At a Glance
The Joint Guidelines that seek to clarify the issuance of work authorization to foreign nationals who intend to work, perform specific activities or render services in the Philippines will become effective on July 16. Key changes contained in the Joint Guidelines include:
- A detailed list of foreign visitors who require a short-term Special Work Permit (SWP);
- A requirement for all foreign nationals intending to work in the Philippines to submit a Taxpayer Identification Number to support their application;
- A limit on the validity of SWPs and Provisional Work Permits to six months without possibility of renewal; and
- A new rule that automatically cancels work visas that require a valid related permit or similar document issued by another government office or agency if an application for such related permit or document is denied.
According to a government announcement, the Joint Guidelines that seek to clarify the issuance of work authorization to foreign nationals who intend to work, perform specific activities or render services in the Philippines will become effective on July 16.
A closer look
Key changes contained in the Joint Guidelines include the following:
- Detailed list of visitors requiring Special Work Permits (SWP). The government has clarified the list of visitors who now require an SWP to enter the Philippines. Key categories now include:
- Impact. The expounded list of activities has clarified and formalized the activities that will require work authorisation.
- Taxpayer Identification Number (TIN)
requirement. All work visa applicants (short-term and
long-term), and foreign nationals engaged in a trade or business or
in the practice of a regulated profession must submit a TIN to support their work visa
- Impact. Obtaining a TIN prior to the Alien Employment Permit (AEP) or work visa application adds an additional step to and can delay the work authorization process. Employers should plan to file their applications early to avoid potential issues in the deployment of their foreign employees.
- Limits on validity of PWP. Provisional Work
Permits (PWPs) can now be issued only for a maximum of six months,
without the possibility of renewal. This is consistent with the
supplemental guidelines earlier issued by the Bureau of Immigration
(BI) that imposed strict monitoring of the issuance of PWPs. PWPs
are also used by 9(g) Pre-Arranged Employment Visa applicants to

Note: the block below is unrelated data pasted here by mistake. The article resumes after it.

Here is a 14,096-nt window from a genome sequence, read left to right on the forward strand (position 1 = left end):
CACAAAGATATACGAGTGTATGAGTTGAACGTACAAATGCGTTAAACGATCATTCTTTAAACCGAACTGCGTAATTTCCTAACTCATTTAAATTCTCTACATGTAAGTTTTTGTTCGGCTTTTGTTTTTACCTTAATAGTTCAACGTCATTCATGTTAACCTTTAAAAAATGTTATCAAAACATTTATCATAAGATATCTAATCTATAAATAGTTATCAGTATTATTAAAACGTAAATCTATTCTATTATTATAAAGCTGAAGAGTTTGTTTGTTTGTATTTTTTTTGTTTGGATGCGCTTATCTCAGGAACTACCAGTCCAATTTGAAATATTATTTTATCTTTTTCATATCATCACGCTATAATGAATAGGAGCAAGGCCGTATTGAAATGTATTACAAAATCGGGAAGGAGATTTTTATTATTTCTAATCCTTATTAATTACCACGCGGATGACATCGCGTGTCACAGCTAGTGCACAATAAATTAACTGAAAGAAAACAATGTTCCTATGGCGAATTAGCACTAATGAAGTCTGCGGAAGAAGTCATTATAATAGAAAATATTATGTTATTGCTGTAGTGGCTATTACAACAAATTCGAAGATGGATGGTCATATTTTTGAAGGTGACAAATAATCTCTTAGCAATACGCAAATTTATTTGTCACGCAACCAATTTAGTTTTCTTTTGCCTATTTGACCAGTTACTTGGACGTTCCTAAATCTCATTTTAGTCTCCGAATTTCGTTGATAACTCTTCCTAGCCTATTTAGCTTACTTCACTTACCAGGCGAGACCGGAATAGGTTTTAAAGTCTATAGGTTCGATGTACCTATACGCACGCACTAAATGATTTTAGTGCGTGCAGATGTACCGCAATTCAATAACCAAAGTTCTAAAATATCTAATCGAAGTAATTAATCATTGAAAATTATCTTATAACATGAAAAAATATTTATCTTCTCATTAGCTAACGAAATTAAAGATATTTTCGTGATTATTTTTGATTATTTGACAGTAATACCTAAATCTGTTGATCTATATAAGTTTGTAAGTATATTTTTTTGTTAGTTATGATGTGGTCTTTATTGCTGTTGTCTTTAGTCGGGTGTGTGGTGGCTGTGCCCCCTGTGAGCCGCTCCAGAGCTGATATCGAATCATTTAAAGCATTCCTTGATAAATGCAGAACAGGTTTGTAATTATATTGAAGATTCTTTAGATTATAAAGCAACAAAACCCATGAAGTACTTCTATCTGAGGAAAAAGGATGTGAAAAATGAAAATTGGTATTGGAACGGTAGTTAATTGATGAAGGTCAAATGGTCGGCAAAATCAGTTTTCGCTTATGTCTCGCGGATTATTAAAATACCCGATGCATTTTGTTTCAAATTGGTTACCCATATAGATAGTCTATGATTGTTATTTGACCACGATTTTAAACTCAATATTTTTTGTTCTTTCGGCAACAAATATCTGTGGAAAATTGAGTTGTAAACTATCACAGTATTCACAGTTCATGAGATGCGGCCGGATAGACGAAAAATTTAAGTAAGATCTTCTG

work on a short-term basis while their visa is being
- Impact. If the visa is not issued within this period and the PWP expires, the foreign national will lose their right to work and must wait until the 9(g) visa is issued before starting work again.
- Automatic Cancellation of Provisional Work
Permit. PWPs that require a related permit or similar
document issued by another government agency for its continued
validity will be deemed automatically cancelled if an application
for such related permit or document is denied. For example, a PWP
will be deemed automatically cancelled if the holder's
application for an AEP or 9(g) visa is denied.
- Impact. Foreign nationals holding an approved PWP must stop working immediately should their application for an AEP or long-term work visa be denied. This can interrupt the foreign national's work authorization validity and can delay their ability to re-obtain work authorization by two to four months.
The Joint Guidelines were issued by the Department of Labor and Employment (DOLE), Department of Justice (DOJ), BI and Bureau of Internal Revenue (BIR). The Guidelines were created to restrict the issuance of work authorization to address concerns from various labour, political and economic stakeholders in the Philippines in reaction to reports of undocumented/unauthorized foreign workers, the loss of government revenue from unpaid income taxes, and the spiralling of property prices, among other concerns.
The below image shows the progression of these Guidelines:
Foreign nationals may experience increased scrutiny of their immigration applications as the Joint Guidelines are adapted to existing processes. As long as public concern on the topic continues, the Philippine government is likely to revise more rules to protect local workers.
Fragomen is closely monitoring these Guidelines and will report on relevant developments.
We worked closely with our Philippine affiliates in Manila to prepare this alert. It is for informational purposes only. If you have any questions, please contact the global immigration professional with whom you work at Fragomen or send an email to APCCInitiations@fragomen.com .
The content of this article is intended to provide a general guide to the subject matter. Specialist advice should be sought about your specific circumstances.